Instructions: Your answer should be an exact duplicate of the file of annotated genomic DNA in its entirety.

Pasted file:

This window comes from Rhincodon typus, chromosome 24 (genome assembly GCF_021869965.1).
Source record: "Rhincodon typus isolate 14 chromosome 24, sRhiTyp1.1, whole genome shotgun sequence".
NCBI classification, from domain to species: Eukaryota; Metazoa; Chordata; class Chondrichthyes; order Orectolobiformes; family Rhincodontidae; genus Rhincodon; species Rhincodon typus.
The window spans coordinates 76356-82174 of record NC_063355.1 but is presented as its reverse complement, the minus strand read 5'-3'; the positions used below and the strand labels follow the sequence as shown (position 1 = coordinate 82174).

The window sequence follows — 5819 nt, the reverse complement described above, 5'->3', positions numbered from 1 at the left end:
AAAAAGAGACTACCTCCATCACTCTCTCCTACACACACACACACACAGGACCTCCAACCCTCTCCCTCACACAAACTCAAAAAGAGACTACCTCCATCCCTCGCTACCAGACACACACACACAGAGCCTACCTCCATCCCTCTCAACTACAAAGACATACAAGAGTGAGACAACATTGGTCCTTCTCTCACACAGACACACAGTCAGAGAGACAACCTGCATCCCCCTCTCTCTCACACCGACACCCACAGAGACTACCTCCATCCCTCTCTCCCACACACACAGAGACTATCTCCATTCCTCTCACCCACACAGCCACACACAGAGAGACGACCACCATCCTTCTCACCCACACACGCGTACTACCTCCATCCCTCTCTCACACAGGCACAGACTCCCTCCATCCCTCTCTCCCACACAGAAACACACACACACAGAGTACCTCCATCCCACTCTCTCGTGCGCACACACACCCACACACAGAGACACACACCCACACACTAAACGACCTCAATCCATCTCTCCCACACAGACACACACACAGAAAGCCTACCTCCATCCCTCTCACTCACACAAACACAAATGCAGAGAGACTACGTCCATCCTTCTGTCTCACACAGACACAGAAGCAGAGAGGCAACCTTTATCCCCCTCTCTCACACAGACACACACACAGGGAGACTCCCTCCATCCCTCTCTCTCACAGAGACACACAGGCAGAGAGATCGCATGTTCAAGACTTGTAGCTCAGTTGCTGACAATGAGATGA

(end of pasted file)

This window comes from Rhincodon typus, chromosome 24 (genome assembly GCF_021869965.1).
Source record: "Rhincodon typus isolate 14 chromosome 24, sRhiTyp1.1, whole genome shotgun sequence".
NCBI classification, from domain to species: Eukaryota; Metazoa; Chordata; class Chondrichthyes; order Orectolobiformes; family Rhincodontidae; genus Rhincodon; species Rhincodon typus.
The window spans coordinates 76356-82174 of record NC_063355.1 but is presented as its reverse complement, the minus strand read 5'-3'; the positions used below and the strand labels follow the sequence as shown (position 1 = coordinate 82174).

The window sequence follows — 5819 nt, the reverse complement described above, 5'->3', positions numbered from 1 at the left end:
AAAAAGAGACTACCTCCATCACTCTCTCCTACACACACACACACACAGGACCTCCAACCCTCTCCCTCACACAAACTCAAAAAGAGACTACCTCCATCCCTCGCTACCAGACACACACACACAGAGCCTACCTCCATCCCTCTCAACTACAAAGACATACAAGAGTGAGACAACATTGGTCCTTCTCTCACACAGACACACAGTCAGAGAGACAACCTGCATCCCCCTCTCTCTCACACCGACACCCACAGAGACTACCTCCATCCCTCTCTCCCACACACACAGAGACTATCTCCATTCCTCTCACCCACACAGCCACACACAGAGAGACGACCACCATCCTTCTCACCCACACACGCGTACTACCTCCATCCCTCTCTCACACAGGCACAGACTCCCTCCATCCCTCTCTCCCACACAGAAACACACACACACAGAGTACCTCCATCCCACTCTCTCGTGCGCACACACACCCACACACAGAGACACACACCCACACACTAAACGACCTCAATCCATCTCTCCCACACAGACACACACACAGAAAGCCTACCTCCATCCCTCTCACTCACACAAACACAAATGCAGAGAGACTACGTCCATCCTTCTGTCTCACACAGACACAGAAGCAGAGAGGCAACCTTTATCCCCCTCTCTCACACAGACACACACACAGGGAGACTCCCTCCATCCCTCTCTCTCACAGAGACACACAGGCAGAGAGATCGCATGTTCAAGACTTGTAGCTCAGTTGCTGACAATGAGATGA